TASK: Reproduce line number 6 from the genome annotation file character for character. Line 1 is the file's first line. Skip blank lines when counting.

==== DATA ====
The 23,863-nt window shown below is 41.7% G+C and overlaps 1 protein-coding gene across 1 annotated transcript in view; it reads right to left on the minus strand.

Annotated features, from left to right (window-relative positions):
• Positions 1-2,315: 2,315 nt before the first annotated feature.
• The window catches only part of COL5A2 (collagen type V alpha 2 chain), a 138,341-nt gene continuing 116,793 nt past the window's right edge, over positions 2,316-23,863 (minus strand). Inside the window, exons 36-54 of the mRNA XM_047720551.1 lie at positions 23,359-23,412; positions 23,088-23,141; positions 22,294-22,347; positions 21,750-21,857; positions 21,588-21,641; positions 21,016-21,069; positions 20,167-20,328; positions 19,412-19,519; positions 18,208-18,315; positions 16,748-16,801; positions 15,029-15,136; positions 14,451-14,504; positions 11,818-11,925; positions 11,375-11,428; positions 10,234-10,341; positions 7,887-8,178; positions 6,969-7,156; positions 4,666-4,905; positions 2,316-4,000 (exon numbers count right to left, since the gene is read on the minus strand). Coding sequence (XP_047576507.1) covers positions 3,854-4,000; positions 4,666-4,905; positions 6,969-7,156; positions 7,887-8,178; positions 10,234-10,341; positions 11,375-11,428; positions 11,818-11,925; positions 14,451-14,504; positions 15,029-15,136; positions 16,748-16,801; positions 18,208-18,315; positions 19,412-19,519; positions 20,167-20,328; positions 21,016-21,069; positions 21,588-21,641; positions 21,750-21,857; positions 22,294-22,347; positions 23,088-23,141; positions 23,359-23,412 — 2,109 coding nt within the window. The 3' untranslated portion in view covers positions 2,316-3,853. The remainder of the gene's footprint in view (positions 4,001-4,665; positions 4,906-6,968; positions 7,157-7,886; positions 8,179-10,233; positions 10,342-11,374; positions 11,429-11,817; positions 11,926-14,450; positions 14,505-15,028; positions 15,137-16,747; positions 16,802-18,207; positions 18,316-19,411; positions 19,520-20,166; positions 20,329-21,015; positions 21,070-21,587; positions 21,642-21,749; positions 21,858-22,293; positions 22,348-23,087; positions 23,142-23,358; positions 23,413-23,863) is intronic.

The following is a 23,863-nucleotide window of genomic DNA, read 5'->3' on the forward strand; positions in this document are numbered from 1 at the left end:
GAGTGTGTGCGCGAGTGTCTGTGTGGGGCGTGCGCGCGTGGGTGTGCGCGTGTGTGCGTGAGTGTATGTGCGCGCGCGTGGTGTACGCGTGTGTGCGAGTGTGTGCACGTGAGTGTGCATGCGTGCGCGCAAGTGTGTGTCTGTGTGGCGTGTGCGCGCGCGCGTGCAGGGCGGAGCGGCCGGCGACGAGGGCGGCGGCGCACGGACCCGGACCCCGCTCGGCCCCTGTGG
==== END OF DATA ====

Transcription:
GAGTGTGTGCGCGAGTGTCTGTGTGGGGCGTGCGCGCGTGGGTGTGCGCGTGTGTGCGTGAGTGTATGTGCGCGCGCGTGGTGTACGCGTGTGTGCGAGTGTGTGCACGTGAGTGTGCATGCGTGCGCGCAAGTGTGTGTCTGTGTGGCGTGTGCGCGCGCGCGTGCAGGGCGGAGCGGCCGGCGACGAGGGCGGCGGCGCACGGACCCGGACCCCGCTCGGCCCCTGTGG